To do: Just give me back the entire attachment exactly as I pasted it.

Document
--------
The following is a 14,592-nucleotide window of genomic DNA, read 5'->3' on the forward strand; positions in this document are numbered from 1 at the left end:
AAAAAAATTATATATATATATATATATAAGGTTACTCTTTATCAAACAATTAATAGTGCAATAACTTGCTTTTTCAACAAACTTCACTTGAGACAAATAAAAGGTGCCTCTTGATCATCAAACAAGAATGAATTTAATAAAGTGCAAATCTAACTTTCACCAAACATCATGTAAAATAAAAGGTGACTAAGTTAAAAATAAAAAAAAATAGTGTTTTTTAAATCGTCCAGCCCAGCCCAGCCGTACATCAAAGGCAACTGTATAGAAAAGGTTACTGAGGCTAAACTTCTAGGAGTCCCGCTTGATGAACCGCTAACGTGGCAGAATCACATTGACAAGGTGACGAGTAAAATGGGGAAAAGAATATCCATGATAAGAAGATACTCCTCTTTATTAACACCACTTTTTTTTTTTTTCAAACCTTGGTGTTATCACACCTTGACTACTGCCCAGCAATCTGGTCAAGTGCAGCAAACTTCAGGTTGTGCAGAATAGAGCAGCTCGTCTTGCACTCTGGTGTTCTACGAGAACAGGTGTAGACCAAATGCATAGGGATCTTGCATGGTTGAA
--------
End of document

The following is a 14,592-nucleotide window of genomic DNA, read 5'->3' on the forward strand; positions in this document are numbered from 1 at the left end:
AAAAAAATTATATATATATATATATATAAGGTTACTCTTTATCAAACAATTAATAGTGCAATAACTTGCTTTTTCAACAAACTTCACTTGAGACAAATAAAAGGTGCCTCTTGATCATCAAACAAGAATGAATTTAATAAAGTGCAAATCTAACTTTCACCAAACATCATGTAAAATAAAAGGTGACTAAGTTAAAAATAAAAAAAAATAGTGTTTTTTAAATCGTCCAGCCCAGCCCAGCCGTACATCAAAGGCAACTGTATAGAAAAGGTTACTGAGGCTAAACTTCTAGGAGTCCCGCTTGATGAACCGCTAACGTGGCAGAATCACATTGACAAGGTGACGAGTAAAATGGGGAAAAGAATATCCATGATAAGAAGATACTCCTCTTTATTAACACCACTTTTTTTTTTTTTCAAACCTTGGTGTTATCACACCTTGACTACTGCCCAGCAATCTGGTCAAGTGCAGCAAACTTCAGGTTGTGCAGAATAGAGCAGCTCGTCTTGCACTCTGGTGTTCTACGAGAACAGGTGTAGACCAAATGCATAGGGATCTTGCATGGTTGAA